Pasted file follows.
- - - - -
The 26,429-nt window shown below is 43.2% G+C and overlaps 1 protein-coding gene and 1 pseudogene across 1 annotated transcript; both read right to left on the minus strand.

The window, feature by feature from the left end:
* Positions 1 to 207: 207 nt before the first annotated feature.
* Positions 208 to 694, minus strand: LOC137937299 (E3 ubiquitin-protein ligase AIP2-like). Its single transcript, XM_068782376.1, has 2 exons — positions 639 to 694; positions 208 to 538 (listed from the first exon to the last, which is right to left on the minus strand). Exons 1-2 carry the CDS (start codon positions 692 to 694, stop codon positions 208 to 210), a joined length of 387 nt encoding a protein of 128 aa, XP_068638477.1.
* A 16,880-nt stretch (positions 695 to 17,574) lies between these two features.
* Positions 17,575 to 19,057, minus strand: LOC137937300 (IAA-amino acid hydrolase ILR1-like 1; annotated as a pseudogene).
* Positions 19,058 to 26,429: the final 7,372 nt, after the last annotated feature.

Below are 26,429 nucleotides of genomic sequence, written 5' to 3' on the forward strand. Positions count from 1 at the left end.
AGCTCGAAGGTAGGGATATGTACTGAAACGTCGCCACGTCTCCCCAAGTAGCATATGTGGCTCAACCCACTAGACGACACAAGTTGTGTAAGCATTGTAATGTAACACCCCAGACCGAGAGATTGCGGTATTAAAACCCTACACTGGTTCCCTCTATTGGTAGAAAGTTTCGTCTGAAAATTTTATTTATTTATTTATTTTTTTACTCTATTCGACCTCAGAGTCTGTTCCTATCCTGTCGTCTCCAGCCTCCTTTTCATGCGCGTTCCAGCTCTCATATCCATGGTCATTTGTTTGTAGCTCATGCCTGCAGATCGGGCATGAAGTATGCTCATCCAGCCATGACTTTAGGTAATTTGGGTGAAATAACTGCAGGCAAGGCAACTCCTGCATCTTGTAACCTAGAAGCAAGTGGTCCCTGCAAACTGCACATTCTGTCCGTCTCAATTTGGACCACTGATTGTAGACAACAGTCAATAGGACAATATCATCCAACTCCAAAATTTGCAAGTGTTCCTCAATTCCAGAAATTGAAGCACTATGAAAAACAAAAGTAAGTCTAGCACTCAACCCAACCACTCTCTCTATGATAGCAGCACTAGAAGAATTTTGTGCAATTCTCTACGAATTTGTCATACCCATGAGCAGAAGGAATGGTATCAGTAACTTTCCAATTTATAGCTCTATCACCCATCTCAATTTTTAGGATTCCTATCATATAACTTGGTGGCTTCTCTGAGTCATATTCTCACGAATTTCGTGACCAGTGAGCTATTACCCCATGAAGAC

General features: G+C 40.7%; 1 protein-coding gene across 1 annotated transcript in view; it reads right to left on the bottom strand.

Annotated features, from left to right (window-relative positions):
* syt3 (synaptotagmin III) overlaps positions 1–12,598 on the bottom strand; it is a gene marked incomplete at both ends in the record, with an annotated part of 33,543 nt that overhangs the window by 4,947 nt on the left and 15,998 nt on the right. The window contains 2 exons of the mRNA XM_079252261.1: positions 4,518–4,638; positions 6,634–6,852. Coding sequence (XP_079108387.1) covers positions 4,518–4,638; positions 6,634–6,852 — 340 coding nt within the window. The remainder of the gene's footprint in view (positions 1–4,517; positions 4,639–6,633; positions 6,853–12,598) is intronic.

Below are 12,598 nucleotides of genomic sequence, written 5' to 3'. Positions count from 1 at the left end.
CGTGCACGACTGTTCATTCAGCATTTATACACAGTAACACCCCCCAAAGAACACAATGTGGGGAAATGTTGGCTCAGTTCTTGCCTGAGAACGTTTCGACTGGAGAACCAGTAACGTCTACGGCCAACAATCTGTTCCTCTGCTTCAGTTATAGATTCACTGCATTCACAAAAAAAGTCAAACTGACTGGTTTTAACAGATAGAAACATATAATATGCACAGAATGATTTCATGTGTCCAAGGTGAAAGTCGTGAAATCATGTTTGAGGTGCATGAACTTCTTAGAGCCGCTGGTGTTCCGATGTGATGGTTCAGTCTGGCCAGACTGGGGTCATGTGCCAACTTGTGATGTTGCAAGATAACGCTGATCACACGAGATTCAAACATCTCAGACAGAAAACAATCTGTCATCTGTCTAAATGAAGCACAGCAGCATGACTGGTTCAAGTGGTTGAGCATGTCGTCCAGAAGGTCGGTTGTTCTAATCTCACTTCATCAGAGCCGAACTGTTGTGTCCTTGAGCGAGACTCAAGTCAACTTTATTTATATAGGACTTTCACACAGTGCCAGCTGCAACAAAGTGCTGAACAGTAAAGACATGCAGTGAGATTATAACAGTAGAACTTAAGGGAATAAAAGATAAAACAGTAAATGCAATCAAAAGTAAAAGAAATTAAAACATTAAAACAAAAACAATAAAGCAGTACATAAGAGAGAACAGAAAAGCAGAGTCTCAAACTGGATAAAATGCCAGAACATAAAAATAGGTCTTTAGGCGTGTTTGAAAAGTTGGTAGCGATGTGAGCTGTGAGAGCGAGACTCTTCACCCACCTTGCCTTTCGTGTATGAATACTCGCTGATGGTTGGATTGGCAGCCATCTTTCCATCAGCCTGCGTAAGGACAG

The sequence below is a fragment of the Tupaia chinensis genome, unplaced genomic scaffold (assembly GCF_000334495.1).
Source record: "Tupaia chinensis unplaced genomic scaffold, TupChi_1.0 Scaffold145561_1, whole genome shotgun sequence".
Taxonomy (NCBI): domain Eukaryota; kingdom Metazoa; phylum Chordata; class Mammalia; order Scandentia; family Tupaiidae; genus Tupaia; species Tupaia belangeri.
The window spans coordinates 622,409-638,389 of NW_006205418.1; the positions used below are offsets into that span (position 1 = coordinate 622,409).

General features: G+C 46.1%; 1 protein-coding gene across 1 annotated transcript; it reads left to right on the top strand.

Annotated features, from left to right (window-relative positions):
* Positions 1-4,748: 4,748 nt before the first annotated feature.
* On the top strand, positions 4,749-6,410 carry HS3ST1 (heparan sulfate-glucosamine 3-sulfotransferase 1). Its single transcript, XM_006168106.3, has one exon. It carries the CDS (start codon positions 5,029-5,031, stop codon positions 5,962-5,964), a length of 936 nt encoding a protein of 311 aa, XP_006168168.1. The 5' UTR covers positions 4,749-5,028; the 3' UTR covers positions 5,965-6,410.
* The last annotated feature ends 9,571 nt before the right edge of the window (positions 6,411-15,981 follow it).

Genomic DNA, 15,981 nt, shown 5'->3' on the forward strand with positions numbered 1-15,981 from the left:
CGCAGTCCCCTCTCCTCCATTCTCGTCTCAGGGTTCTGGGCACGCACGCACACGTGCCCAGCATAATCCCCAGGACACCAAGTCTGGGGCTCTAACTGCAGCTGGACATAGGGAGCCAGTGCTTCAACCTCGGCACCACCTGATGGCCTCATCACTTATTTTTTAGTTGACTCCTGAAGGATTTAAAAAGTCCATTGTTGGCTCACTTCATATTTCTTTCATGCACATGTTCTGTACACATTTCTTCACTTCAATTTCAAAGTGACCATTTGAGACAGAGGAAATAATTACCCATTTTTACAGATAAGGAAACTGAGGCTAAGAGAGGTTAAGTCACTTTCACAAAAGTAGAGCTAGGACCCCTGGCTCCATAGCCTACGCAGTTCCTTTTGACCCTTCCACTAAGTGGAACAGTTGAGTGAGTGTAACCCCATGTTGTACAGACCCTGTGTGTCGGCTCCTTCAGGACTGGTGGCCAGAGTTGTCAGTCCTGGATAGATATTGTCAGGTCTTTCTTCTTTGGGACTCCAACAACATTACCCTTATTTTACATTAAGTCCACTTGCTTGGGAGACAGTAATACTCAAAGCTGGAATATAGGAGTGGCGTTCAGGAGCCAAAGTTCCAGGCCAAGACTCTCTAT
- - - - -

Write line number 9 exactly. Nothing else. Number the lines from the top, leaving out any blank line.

AGCTCGAAGGTAGGGATATGTACTGAAACGTCGCCACGTCTCCCCAAGTAGCATATGTGGCTCAACCCACTAGACGACACAAGTTGTGTAAGCATTGTAATGTAACACCCCAGACCGAGAGATTGCGGTATTAAAACCCTACACTGGTTCCCTCTATTGGTAGAAAGTTTCGTCTGAAAATTTTATTTATTTATTTATTTTTTTACTCTATTCGACCTCAGAGTCTGTTCCTATCCTGTCGTCTCCAGCCTCCTTTTCATGCGCGTTCCAGCTCTCATATCCATGGTCATTTGTTTGTAGCTCATGCCTGCAGATCGGGCATGAAGTATGCTCATCCAGCCATGACTTTAGGTAATTTGGGTGAAATAACTGCAGGCAAGGCAACTCCTGCATCTTGTAACCTAGAAGCAAGTGGTCCCTGCAAACTGCACATTCTGTCCGTCTCAATTTGGACCACTGATTGTAGACAACAGTCAATAGGACAATATCATCCAACTCCAAAATTTGCAAGTGTTCCTCAATTCCAGAAATTGAAGCACTATGAAAAACAAAAGTAAGTCTAGCACTCAACCCAACCACTCTCTCTATGATAGCAGCACTAGAAGAATTTTGTGCAATTCTCTACGAATTTGTCATACCCATGAGCAGAAGGAATGGTATCAGTAACTTTCCAATTTATAGCTCTATCACCCATCTCAATTTTTAGGATTCCTATCATATAACTTGGTGGCTTCTCTGAGTCATATTCTCACGAATTTCGTGACCAGTGAGCTATTACCCCATGAAGAC